In 1991, the FWS issued a draft Biological Opinion outlining guidelines to minimize grazing conflicts with desert tortoise conservation. At the request of the BLM, implementation was delayed until 1993, coincidentally the year Bundy stopped paying his grazing fee.

In 1998, a new BLM Resource Management Plan for the Las Vegas field office allowed for the closure of grazing allotments—including the infamous Bunkerville allotment, now illegally occupied by Bundy’s livestock—to aid desert tortoise conservation. Clark County, as part of mitigating the multiple habitat destruction sins of the urban blob of Las Vegas, paid several BLM federal grazing permittees to end their grazing. Bundy would have been eligible to receive a golden saddle payment from Clark County for his interest in the federal grazing allotment, but, alas, he had no permit, hence no interest.

   
  
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     The range of Agassiz’s desert tortoise in Nevada is mostly in Clark County.  Source:  Jennings and Berry, 2015 .

The range of Agassiz’s desert tortoise in Nevada is mostly in Clark County. Source: Jennings and Berry, 2015.

What to Do Now about the Trespassing Livestock

The BLM was clearly intimidated in the past by the Bundy bunch, but a BLM spokesperson now assures us that the Interior Department is “confident that a new leaf has turned over and that all parties will go forward in a neighborly manner to rebuild the trust that the Department enjoys with ranchers and local communities.” In their dreams. So far, the Bundy gang has successfully resisted the federal government bureaucracy and beat them in court. I agree with Kierán Suckling, executive director of the Center for Biological Diversity, who noted in the wake of the recent mistrial that “the failure of this case will only embolden this violent and racist anti-government movement that wants to take over our public lands.”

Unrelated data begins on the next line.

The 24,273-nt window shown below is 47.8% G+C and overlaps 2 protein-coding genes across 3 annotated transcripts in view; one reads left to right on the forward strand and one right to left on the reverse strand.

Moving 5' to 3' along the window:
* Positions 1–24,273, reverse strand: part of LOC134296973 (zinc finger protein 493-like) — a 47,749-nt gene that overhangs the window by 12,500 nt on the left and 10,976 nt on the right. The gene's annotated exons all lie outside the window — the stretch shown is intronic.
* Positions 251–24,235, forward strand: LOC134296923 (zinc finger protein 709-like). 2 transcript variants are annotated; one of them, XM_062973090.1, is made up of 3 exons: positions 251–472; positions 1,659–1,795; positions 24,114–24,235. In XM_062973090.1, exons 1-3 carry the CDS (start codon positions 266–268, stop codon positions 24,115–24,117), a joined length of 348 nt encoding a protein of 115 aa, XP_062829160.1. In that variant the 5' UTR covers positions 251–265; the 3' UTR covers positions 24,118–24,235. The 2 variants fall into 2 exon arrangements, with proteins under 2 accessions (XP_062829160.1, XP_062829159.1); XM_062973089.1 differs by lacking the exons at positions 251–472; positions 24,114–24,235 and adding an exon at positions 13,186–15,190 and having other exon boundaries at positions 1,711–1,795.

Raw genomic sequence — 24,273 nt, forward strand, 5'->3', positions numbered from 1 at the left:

Four public lands conservation organizations—the Center for Biological Diversity, Public Employees for Environmental Responsibility, the Western Watersheds Project, and WildEarth Guardians—have called upon Secretary of the Interior Ryan Zinke to do what his five predecessors (three Democrats and two Republicans) have not done: put an end to more than two decades of illegal grazing of federal public lands by Cliven Bundy’s cattle. Will Zinke do his job? In 2014, while running for Congress in Montana and just after the Nevada standoff, Zinke said, “Not only was the government wrong, the rancher was wrong, but he was wronged.”

It may be possible for conservation organizations individually to sue individual BLM employees for, in Suckling’s words, “aiding and abetting the trespass and theft of the public property.” In general, one can sue only an agency for illegality, not its individual employees, but being a government employee is not a shield against fraud.

Though it would not result in the removal of the illegal livestock, a suggestion made by Rocky Barker in the Idaho Statesman amuses me: that the BLM declare the more than $1 million in grazing penalties Bundy has been assessed to be uncollectible and send the IRS a 1099 form reporting the $1 million as income paid to Bundy by the BLM. (Hmmm, would it be a 1099-C Cancellation of Debt or a 1099-G Certain Government Payments? Better to be safe and go with a 1099-MISC Miscellaneous Income.)

In the end, it comes down to the rule of law.